On first glance, Bartenders (2218 Boston Street, 410-534-2337) looks like any other Canton or Fells Point bar into which you might stumble: tin ceiling, plenty of TVs tuned to sports, and plenty of baseball-capped patrons downing their suds. But here and there, you'll see a couple leaning in close to each other and delicately touching thin-stemmed wine glasses. Bartenders has a surprisingly ambitious wine program— especially fun on Wednesday nights, when they feature four more unusual wines that aren't on their normal list.
The Grapevine Cafe
"Huh," says my friend Ben as we gaze around the Grapevine Cafe. Translation: "I do believe that the only people at this restaurant younger than ourselves are the wait staff."
"Yep," I say back. Still, at 34, I have reached an age where I take a certain level of comfort in feeling young by comparison, so I happily settle into the bar with my friends to wait for our table. It will take about 20 minutes; we're hitting the place just a couple weeks after a mostly positive review in the Sun, and they're still dealing with a new rush of business.
Made in Maryland
Perhaps the most alluring charm of European travel, at least from a wine perspective, is getting the chance to sample regional wines with regional fare. To wash down a hunk of Crottin de Chavignol with a delightfully crisp Sancerre, or a grilled steak dressed in lemon juice and olive oil with a fine Chianti, is to dip oneself in the sensual reflecting pool of a given region.
First-time restauranteurs divulge the joys and tribulations of owning their own establishments.
When Sam Curreri opened Sammy's Trattoria in Mount Vernon in June 2006, he thought he was well prepared to own his own restaurant. After all, he'd spent a dozen years as general manager at one of Baltimore's busiest restaurants, Chiapparelli's. Curreri figured he had seen it all.
Then his sprinkler system failed. And flooded the restaurant. The day he had a big political dinner booked.
"It almost flooded the whole dining room," Curreri recalls. "I kept calling it Venice and joking that I wanted to put a gondola in there."
For George Hastings, shucking oysters is all about creating pillows on the half shell and kissing the sea.
"Eating an oyster without a fork is kinda like kissing," says George Hastings. He's evaluating the denuded and glistening mollusk now lolling in the half shell he holds in his hand.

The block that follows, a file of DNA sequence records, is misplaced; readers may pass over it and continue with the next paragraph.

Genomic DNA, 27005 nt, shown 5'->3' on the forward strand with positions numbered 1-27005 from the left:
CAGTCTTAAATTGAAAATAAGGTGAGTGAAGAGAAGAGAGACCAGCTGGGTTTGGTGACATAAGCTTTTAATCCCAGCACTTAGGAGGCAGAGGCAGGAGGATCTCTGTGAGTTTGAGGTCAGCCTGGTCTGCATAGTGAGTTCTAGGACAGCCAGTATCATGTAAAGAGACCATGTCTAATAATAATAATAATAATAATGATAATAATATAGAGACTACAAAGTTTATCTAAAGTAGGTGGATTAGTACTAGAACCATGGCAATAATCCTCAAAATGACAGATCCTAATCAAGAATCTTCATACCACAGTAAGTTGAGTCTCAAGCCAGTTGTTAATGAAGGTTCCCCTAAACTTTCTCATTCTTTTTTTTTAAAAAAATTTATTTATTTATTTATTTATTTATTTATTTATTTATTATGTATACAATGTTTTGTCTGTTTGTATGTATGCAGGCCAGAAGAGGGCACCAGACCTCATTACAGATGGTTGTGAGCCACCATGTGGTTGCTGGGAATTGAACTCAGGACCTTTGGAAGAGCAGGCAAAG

Now in its fifth decade and second generation, a Baltimore bakery is going strong.
It's a dessert lover's dream, a Fort Knox of foodstuffs. Stacked on racks inside a refrigerated corridor in a warehouse in Pikesville are hundreds upon hundreds of sweet slabs of cheesecake, each sealed inside an individually sized plastic container like Snow White in her glass coffin. Some slices are marbled with flamingo swirls of strawberry or smoky streaks of chocolate, while other unadorned pieces have the glowing, creamy complexion that only fresh eggs and real dairy ingredients can supply.
Another upscale grocer comes to Maryland.
The first thing that hits you at the new Fresh Market (2510 Quarry Lake Drive, 410-580-1930) is the music: Unlike your normal grocery store's soundtrack of Muzak or classic pop, the sound system here pipes in soothing classical pieces. Once you get over the aural shock, though, you'll see that the rest of the store matches that classy intro. Tiny compared to a Wegmans (or even a Whole Foods), Fresh Market nevertheless feels spacious because of the wide-open layout.
Fresh Fresh makes its giant crab cakes from scratch.
The owners of Fresh Fresh Seafood (507 York Road, Towson, 410-821-3474) are so proud of its namesake ingredient, it had to say it twice. They also display much of it at the counter on ice: gleaming gray clams, pearly scallops, and big, fat shrimp the size of your fist all greet you as you approach the cash register. Darlene and Ricky Parker—who moved their restaurant from its original Greenmount Avenue location seven years ago—are adamant about making everything from scratch.